Sunday, May 15, 2011

Sunday, May 15, 2011 (Seoul, Korea)

PERPETUAL REMEMBRANCE: I don't know if many tourists get there, but Sandy and I were very happy to have gotten over to The War Memorial of Korea.
Our appreciation of the exhibits in the museum itself was hindered by our profound lack of knowledge of Korean language and history, although we honestly liked exhibits such as the intriguing Turtle Ship. But our appreciation for the significance of the memorial was keen, especially regarding the Korean War. The setting offers plenty of peace and quiet for prayer (right). Much-bigger-than-life statuary dominates the foreground of the museum. We liked The Brothers (above). It's a poignant symbol of the Korean War. The description posted near the installation puts it this way: "The upper part of the statue depicts a scene where a family's older brother, a ROK officer, and his younger brother, a North Korean soldier, meet in a battlefield and express reconciliation, love, and forgiveness." The fact that the ROK soldier outranks and is older than the soldier from the North is probably unimportant. It's still a moving image. What hugs remain in the future?

REMEMBERED, AND TREASURED: A large part of the memorial was devoted to the many thousands who died in the Korean War, fighting for the ROK or on behalf of the United Nations (meaning, for the most part, the United States). As we walked by the plaques, we came across the panels that included names of American dead. Workers were applying beeswax to the surface of the plaques to help protect the names from the elements (above). One of the workers told me they do it every four years.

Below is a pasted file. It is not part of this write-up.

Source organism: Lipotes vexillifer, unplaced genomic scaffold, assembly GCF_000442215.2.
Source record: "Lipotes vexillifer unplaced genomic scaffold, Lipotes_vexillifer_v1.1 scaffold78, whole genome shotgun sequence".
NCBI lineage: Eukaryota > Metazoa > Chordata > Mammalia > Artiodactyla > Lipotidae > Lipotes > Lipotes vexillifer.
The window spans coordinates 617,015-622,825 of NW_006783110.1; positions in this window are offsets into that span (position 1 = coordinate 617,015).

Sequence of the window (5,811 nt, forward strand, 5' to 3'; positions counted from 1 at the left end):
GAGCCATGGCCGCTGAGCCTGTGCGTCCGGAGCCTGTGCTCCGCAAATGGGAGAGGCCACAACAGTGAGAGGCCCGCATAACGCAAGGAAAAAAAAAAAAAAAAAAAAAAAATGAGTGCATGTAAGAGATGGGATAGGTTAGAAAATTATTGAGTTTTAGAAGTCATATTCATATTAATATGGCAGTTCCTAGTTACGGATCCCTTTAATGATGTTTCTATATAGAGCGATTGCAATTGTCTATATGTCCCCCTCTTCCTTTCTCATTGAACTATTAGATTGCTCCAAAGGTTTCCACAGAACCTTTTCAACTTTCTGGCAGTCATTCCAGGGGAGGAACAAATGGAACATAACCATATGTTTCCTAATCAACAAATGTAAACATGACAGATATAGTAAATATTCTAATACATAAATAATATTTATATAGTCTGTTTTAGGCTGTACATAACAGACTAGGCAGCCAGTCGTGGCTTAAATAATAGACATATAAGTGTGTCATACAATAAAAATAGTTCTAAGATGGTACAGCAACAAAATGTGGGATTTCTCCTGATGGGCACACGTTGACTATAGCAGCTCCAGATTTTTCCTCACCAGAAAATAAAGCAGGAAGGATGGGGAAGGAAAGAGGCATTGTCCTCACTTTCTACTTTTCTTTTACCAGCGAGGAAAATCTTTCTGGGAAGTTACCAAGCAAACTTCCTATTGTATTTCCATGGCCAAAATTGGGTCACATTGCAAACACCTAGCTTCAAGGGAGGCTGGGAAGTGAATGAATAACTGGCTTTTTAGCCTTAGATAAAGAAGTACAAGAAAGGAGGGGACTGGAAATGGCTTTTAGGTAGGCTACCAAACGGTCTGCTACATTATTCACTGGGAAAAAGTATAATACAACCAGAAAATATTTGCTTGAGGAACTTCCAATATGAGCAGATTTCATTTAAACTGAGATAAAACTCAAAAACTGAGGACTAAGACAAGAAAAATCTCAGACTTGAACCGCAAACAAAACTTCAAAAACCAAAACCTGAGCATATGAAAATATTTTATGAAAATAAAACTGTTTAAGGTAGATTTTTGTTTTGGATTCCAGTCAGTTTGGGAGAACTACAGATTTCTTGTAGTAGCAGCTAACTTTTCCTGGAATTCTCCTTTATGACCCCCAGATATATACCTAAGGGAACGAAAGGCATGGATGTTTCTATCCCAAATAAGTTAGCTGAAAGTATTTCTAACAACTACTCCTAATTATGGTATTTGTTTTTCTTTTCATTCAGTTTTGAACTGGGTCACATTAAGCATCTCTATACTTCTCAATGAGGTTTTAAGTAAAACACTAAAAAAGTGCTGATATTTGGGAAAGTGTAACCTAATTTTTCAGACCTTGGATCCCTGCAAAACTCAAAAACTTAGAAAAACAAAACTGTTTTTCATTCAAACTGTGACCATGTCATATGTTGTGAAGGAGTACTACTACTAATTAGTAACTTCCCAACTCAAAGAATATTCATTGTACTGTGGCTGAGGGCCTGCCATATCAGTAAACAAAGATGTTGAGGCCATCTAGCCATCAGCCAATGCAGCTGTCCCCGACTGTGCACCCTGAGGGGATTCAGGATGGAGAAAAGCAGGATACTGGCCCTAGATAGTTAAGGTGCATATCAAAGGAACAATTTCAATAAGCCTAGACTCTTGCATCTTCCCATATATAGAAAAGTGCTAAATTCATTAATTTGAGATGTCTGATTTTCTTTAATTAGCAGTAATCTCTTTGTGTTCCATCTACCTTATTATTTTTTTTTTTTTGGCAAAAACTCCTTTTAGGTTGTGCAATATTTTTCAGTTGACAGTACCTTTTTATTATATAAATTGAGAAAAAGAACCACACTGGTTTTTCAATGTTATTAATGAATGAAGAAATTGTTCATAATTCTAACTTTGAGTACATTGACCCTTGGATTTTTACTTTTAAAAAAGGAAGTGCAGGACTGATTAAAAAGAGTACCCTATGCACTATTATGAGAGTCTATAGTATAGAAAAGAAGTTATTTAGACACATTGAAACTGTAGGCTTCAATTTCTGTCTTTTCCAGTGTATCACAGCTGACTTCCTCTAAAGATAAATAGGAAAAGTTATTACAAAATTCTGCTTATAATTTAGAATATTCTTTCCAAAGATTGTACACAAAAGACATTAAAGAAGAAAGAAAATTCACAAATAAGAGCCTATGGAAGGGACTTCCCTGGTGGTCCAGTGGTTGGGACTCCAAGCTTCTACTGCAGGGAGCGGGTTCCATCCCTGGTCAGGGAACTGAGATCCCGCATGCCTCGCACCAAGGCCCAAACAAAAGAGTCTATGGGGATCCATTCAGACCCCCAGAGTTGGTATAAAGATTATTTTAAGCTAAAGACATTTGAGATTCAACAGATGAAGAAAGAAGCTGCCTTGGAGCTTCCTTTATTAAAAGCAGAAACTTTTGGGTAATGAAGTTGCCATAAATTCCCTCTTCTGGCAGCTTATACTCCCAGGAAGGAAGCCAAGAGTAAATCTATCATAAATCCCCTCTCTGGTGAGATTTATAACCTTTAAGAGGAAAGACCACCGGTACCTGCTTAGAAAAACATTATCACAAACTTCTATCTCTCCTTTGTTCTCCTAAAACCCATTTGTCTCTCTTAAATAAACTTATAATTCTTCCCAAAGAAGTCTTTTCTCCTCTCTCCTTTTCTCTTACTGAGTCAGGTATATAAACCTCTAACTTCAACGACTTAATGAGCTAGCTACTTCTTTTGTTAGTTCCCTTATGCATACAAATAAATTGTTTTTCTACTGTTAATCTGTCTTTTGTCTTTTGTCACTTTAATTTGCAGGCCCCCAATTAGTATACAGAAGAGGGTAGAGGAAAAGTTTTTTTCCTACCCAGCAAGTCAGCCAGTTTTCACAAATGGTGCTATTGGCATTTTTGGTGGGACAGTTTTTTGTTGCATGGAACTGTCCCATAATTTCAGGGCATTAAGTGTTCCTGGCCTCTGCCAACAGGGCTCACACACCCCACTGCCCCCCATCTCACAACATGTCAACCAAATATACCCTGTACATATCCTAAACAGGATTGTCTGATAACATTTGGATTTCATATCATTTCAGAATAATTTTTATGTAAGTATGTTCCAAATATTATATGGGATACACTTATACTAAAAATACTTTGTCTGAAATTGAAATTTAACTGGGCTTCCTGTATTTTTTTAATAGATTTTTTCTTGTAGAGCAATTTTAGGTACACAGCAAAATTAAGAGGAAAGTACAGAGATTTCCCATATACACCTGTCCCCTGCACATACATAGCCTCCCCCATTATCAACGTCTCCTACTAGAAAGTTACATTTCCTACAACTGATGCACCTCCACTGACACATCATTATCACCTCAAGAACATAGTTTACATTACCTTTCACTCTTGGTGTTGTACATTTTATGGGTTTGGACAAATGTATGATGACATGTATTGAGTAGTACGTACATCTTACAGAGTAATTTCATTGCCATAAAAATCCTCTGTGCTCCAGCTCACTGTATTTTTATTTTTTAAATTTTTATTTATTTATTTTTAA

When we came to the Connecticut listings we spotted the entry for Lt. Peter Bowen Richardson of Woodstock, a relative (right). It's a tough thing to look at. I had met his dad and know his sister. He was the nephew of Dorothy Richardson Lincoln, whose work with World War One blind soldiers has garnered my attention. While it was sobering to gaze on the name, it was some comfort to know that officials at the memorial are doing what they can to preserve the memory of each soldier and present them in a moving setting.

STILL WORKING THE CHOPSTICKS: Sandy snuck this photo while we had lunch today at the Grand Hyatt. The meal was a delightful Hainanese chicken, with a trio of sauces for mixing. I think they were chilli, mustard and soy. We hadn't used chopsticks for a while, but, like riding a bicycle, it all came back quickly. it was a welcome meal after an overnight flight from Singapore [during which I watched part of Anthony Zimmer, the movie that inspired The Tourist. Zimmer, while less flashy, less visual, less star-studded--and less costly--seemed preferable.] I don't look so good in this photo. Bear in mind that this was taken BEFORE my haircut and facial.

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